Resources for Prescription Assistance

Resources for Prescription Assistance

Resources for Prescription Assistance

The mission of NeedyMeds is to make information about assistance programs available to low-income patients and their advocates at no cost. Databases such as Patient Assistance Programs and Disease-Based Assistance, government programs and other types of assistance programs are the crux of the free information we offer online.
Offers a comprehensive database of pharmaceutical companies’ patient assistance programs that provide free medications to people who cannot afford to buy them. Also provides practical tools, news and articles to help health care professionals and patients find the information they need.

Partnership for Prescription Assistance Program

Their mission is to increase awareness of patient assistance programs and boost enrollment of those who are eligible. Offers a single point of access to more than 475 public and private patient assistance programs, including more than 180 programs offered by pharmaceutical companies. Can be reached at 1-888-4PPA-NOW (1-888-477-2669).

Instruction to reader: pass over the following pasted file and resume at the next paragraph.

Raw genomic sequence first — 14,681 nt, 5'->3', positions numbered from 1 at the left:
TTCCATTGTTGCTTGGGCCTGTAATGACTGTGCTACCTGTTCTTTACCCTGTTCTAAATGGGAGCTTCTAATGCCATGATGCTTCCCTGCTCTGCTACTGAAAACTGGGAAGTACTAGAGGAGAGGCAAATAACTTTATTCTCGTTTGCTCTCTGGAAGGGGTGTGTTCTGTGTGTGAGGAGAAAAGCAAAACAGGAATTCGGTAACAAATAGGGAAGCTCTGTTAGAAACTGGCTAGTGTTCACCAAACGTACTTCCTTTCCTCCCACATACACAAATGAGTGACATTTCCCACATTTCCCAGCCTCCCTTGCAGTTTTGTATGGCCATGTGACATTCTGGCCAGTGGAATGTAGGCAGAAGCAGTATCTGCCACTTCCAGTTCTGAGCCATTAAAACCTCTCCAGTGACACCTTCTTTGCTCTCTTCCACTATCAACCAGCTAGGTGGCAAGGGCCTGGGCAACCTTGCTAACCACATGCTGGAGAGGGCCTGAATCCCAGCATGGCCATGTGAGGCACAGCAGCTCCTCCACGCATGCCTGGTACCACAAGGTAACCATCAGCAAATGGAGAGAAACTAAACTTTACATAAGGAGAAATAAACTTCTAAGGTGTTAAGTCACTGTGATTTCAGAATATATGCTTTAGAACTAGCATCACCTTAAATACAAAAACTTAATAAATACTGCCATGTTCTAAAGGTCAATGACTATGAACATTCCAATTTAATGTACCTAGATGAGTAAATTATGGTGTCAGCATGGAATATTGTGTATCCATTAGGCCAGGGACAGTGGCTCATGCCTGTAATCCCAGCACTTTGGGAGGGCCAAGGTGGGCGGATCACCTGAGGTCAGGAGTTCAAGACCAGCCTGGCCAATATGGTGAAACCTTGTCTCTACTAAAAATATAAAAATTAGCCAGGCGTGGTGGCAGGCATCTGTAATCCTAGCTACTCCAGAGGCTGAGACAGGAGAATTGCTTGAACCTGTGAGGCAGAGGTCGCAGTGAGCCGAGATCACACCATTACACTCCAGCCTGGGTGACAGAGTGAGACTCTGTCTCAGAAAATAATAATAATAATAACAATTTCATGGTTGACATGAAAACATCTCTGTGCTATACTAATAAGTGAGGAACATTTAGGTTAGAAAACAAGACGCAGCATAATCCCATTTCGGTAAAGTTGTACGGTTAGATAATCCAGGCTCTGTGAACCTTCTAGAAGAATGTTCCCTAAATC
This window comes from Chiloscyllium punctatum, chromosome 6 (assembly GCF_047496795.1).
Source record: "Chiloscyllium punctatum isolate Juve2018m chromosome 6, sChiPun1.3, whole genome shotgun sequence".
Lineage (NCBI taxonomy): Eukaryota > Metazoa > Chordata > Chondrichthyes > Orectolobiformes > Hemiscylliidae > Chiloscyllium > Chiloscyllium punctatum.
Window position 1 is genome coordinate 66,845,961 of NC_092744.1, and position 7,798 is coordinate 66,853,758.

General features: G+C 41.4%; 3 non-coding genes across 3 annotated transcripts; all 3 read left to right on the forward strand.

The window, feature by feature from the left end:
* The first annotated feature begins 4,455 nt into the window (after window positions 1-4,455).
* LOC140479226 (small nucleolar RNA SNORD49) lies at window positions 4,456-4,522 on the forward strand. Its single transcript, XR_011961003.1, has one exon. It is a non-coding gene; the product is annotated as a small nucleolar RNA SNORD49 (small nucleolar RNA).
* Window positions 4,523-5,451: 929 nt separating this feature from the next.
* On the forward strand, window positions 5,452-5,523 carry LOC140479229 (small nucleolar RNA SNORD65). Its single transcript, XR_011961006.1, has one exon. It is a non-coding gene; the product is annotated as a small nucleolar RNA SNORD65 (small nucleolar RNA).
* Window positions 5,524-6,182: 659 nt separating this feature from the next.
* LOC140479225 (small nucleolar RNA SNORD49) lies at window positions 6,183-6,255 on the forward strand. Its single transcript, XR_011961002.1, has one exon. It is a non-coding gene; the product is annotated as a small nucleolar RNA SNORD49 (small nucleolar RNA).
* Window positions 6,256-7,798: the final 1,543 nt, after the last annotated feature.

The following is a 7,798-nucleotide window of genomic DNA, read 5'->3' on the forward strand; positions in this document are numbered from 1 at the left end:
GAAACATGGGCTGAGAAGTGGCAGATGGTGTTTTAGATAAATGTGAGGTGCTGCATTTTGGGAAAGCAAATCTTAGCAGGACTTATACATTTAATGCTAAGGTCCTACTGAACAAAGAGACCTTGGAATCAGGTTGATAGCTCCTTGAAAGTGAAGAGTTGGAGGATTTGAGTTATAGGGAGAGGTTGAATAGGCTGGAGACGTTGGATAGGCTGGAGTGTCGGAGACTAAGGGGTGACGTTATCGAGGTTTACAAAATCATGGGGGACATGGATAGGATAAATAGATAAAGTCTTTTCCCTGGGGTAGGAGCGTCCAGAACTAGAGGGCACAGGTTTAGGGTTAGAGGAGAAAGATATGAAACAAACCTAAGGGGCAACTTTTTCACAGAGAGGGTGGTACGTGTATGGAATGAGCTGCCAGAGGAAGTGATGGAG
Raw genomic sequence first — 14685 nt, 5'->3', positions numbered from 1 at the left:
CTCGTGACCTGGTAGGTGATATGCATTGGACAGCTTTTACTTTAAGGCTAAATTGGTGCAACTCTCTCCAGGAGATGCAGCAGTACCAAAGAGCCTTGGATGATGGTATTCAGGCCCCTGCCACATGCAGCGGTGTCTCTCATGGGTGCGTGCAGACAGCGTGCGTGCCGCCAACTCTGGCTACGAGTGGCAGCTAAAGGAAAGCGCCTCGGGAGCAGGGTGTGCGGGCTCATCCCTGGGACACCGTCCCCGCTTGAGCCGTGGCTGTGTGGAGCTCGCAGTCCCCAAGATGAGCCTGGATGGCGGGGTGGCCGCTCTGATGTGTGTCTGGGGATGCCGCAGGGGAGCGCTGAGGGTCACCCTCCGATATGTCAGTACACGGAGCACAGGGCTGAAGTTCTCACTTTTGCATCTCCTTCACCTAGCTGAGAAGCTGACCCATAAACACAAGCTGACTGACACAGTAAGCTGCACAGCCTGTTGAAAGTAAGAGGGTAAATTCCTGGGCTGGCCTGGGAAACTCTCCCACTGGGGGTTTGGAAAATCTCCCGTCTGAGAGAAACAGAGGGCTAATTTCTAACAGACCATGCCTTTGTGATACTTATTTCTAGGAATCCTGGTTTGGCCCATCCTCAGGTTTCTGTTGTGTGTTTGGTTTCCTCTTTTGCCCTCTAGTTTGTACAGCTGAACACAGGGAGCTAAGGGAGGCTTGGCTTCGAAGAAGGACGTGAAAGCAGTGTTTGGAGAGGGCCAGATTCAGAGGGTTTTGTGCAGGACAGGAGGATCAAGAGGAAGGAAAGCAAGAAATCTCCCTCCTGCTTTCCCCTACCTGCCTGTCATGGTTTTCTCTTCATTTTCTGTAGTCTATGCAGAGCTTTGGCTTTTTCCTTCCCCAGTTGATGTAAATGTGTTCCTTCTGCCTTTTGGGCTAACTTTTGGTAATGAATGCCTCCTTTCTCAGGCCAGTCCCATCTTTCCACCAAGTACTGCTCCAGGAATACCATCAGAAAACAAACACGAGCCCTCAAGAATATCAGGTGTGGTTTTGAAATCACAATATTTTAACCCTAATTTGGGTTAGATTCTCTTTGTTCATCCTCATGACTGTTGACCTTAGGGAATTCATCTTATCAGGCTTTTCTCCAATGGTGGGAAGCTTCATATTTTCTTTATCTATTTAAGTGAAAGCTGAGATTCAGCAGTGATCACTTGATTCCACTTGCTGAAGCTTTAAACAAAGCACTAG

Patient Access Network (PAN) Foundation

The Patient Access Network (PAN) Foundation is an independent, national 501 (c)(3) organization dedicated to helping federally and commercially insured people living with life-threatening, chronic and rare diseases with the out-of-pocket costs for their prescribed medications. PAN provides the underinsured population access to the healthcare treatments they need to best manage their conditions and focus on improving their quality of life. Since its founding in 2004, PAN has provided nearly 1 million underinsured patients with over $2.6 billion in financial assistance, through nearly 60 disease-specific programs. 

With appreciation to the Parkinson’s Foundation’s Center of Excellence Coordinators at Northwestern University, Oregon Health & Science University, Johns Hopkins University and Struther’s Parkinson’s Center for highlighting the resources cited above.

Page reviewed by Dr. Chauncey Spears, Movement Disorders Fellow at the University of Florida, a Parkinson’s Foundation Center of Excellence.

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